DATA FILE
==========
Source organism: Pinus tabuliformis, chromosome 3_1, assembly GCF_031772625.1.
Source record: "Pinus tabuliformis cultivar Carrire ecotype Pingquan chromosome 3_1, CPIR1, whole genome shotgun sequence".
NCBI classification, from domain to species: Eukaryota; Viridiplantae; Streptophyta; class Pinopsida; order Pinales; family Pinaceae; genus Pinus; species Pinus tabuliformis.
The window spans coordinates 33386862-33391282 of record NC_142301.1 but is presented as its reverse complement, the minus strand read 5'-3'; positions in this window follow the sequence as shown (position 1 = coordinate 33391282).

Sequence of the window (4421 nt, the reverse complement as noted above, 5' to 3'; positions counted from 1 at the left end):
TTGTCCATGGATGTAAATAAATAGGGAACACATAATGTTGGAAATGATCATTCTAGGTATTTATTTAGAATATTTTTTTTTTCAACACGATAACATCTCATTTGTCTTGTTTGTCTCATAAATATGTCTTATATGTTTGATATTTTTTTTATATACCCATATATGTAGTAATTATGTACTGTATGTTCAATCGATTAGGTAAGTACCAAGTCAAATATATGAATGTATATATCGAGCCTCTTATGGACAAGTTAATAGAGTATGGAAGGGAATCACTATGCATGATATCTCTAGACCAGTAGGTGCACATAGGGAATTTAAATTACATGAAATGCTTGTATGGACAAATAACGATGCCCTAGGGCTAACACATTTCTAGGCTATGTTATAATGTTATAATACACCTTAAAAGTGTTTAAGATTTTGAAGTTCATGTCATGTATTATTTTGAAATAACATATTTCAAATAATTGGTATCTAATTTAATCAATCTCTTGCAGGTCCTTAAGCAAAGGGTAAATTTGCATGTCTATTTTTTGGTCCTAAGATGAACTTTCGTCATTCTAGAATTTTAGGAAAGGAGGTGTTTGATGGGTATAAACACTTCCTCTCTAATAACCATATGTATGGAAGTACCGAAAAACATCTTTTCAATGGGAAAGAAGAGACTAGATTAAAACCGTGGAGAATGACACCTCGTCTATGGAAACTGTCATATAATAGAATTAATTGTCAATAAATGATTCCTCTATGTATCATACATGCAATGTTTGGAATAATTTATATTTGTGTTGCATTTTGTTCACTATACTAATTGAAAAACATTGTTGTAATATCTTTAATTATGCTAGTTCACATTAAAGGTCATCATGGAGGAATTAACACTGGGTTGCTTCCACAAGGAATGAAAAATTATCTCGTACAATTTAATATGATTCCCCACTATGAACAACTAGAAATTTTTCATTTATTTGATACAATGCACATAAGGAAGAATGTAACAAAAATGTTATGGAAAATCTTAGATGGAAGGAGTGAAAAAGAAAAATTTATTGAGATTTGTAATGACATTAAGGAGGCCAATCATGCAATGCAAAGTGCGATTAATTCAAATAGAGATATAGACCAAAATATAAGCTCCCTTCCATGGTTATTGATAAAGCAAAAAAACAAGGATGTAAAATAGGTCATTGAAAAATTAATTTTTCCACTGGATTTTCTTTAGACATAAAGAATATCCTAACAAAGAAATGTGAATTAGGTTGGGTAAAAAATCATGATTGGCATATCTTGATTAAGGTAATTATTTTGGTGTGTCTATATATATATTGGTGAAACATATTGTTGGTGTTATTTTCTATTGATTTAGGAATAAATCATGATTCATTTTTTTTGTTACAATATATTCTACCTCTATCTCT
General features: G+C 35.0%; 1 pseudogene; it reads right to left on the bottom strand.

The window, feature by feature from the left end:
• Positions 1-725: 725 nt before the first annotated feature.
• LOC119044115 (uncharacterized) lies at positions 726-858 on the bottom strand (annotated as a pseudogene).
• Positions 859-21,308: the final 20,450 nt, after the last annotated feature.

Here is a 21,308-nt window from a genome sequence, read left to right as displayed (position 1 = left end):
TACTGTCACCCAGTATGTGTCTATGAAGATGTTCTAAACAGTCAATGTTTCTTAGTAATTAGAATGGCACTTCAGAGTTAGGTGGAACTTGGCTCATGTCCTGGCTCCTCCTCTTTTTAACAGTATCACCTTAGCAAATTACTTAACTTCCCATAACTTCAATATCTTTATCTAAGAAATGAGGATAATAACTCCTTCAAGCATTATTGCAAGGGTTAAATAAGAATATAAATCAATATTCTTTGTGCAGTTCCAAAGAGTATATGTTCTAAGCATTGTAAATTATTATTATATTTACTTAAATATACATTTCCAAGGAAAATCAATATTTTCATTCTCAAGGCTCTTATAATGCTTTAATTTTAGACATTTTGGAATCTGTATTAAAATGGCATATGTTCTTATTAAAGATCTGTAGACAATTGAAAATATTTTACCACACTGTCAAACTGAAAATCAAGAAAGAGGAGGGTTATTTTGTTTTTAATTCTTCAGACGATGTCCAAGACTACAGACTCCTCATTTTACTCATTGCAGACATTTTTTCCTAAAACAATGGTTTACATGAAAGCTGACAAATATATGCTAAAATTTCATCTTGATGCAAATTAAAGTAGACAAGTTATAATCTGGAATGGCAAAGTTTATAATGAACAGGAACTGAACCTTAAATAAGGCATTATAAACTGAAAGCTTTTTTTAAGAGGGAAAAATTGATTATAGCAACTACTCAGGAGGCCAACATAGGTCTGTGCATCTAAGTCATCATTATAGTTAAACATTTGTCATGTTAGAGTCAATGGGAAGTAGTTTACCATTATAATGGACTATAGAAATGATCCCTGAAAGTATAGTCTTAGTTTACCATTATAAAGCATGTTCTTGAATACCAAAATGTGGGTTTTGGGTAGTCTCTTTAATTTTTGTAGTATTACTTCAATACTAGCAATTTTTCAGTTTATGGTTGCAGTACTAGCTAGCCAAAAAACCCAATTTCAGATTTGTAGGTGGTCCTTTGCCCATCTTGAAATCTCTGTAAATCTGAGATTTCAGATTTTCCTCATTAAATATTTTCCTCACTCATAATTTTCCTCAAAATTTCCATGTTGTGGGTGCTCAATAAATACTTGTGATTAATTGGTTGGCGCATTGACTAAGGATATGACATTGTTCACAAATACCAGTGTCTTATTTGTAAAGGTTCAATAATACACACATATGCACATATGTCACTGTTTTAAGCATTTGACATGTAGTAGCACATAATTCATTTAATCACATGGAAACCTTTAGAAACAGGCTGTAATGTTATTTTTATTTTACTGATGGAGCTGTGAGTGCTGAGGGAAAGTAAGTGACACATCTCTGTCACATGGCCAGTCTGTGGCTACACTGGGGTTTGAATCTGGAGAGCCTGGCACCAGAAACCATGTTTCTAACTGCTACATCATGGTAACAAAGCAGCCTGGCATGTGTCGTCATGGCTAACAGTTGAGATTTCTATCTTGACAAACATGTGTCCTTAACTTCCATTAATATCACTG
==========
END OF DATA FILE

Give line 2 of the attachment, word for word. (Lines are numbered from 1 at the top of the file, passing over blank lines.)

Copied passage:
Source record: "Pinus tabuliformis cultivar Carrire ecotype Pingquan chromosome 3_1, CPIR1, whole genome shotgun sequence".